- HOTELS (BEST RATED)
- HOTELS (BEST VALUE)
- SIGHTS & LANDMARKS
- THINGS TO DO
Koror is the state comprising the main commercial centre of the Republic of Palau. It consists of several islands, the most prominent being Koror Island (also Oreor Island).
The state of Koror (population 14,000 as of 2004) contains about 70% of the population of the country. The nation's former capital and largest town, also called Koror, is located here. The town has a population of 11,200 and is located at On 7 October 2006, Ngerulmud replaced Koror as Palau's capital city.
Much of Palau's economy comes from tourism. The Rock Islands of Palau are all located in the state. Scuba diving shops and facilities are located all over Koror. Accommodation like hotels, bars, restaurants, cafes, and resorts are all available. Dolphins Pacific, the world's largest dolphin research facility, is open for tourists who are interested in swimming and interacting with trained dolphins. Most tourists to Palau stay in Koror, which is the centre for Palau's resort services and house modern conveniences. Koror has businesses that cater to speakers of many languages.
By 2001, the Koror Jail, Palau's only correctional facility, has become a tourist destination thanks to inmates who create and sell elaborate wooden storyboards at a retail facility located on the jail's grounds.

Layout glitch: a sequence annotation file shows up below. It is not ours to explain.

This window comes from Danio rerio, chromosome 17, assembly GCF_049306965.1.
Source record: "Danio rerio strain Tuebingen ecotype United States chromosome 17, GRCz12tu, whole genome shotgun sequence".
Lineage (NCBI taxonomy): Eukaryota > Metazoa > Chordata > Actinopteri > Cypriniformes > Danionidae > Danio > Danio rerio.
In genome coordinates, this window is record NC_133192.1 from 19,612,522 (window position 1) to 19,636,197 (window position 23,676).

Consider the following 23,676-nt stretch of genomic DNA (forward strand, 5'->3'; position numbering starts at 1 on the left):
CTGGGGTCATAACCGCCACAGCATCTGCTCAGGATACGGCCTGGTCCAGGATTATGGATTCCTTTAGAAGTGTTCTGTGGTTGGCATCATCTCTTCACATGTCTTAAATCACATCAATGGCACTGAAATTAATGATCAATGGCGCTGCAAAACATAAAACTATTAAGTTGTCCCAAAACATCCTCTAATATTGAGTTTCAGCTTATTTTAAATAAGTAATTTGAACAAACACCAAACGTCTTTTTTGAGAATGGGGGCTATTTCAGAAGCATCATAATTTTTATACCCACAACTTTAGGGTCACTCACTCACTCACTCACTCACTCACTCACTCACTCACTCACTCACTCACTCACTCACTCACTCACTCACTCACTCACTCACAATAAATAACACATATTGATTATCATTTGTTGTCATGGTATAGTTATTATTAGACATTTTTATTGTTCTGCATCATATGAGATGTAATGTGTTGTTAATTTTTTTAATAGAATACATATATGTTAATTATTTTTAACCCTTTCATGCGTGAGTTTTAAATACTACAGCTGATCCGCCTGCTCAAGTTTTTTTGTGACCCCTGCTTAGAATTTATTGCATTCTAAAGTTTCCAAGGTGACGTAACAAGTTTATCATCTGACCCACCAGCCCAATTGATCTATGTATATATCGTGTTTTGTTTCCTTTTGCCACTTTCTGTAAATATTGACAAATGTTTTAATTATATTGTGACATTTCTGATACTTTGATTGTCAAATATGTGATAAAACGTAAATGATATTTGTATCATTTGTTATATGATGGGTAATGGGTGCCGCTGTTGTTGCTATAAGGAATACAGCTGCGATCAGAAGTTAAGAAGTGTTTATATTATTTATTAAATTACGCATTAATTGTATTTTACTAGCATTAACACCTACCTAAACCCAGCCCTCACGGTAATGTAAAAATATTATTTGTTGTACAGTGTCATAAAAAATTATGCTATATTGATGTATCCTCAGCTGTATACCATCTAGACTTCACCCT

The first sighting of Koror, Babeldaob, and Peleliu recorded by Westerners was by the Spanish expedition of Ruy López de Villalobos at the end of January, 1543. They were then charted as Los Arrecifes (The Reefs in Spanish). In November and December of 1710 these three islands were again visited and explored by a Spanish missionary expedition commanded by Sargento Mayor Francisco Padilla on board the patache Santísima Trinidad. Two years later they were explored in detail by the expedition of Spanish naval officer Bernardo de Egoy.
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Belau Air has its headquarters in cody, as did the short-lived Pacific Flier in 2010.
The island of Koror is connected by bridges to three neighbouring islands:
- Ngerekebesang Island, the site of Palau's second-largest town,Meyuns, in the eastern part of the island, with a population of 1,200.
- Malakal Island, the site of Koror's port.
Koror Island is also connected by the Koror–Babeldaob Bridge to the state of Airai in the island of Babeldaob, where Palau International Airport is located.
Besides the former capital Koror and the town of Meyuns, there are a total of 11 hamlets in the state of Koror:
Koror was the capital of the former Japanese mandated territory of Nanyo.
Transportation - Get In
The airport is located on Babeldaob island next door (about 8 km east of downtown Koror), and visitors will cross over to Koror via the Japan-Palau Friendship Bridge, usually in a rental car or shuttle bus.
Transportation - Get Around
There are three primary methods of getting around Koror: Rental cars, taxis, and the BBI shuttle. Walking may be an option for some, but most of the large resorts are located well outside the main shopping/dining area of Koror.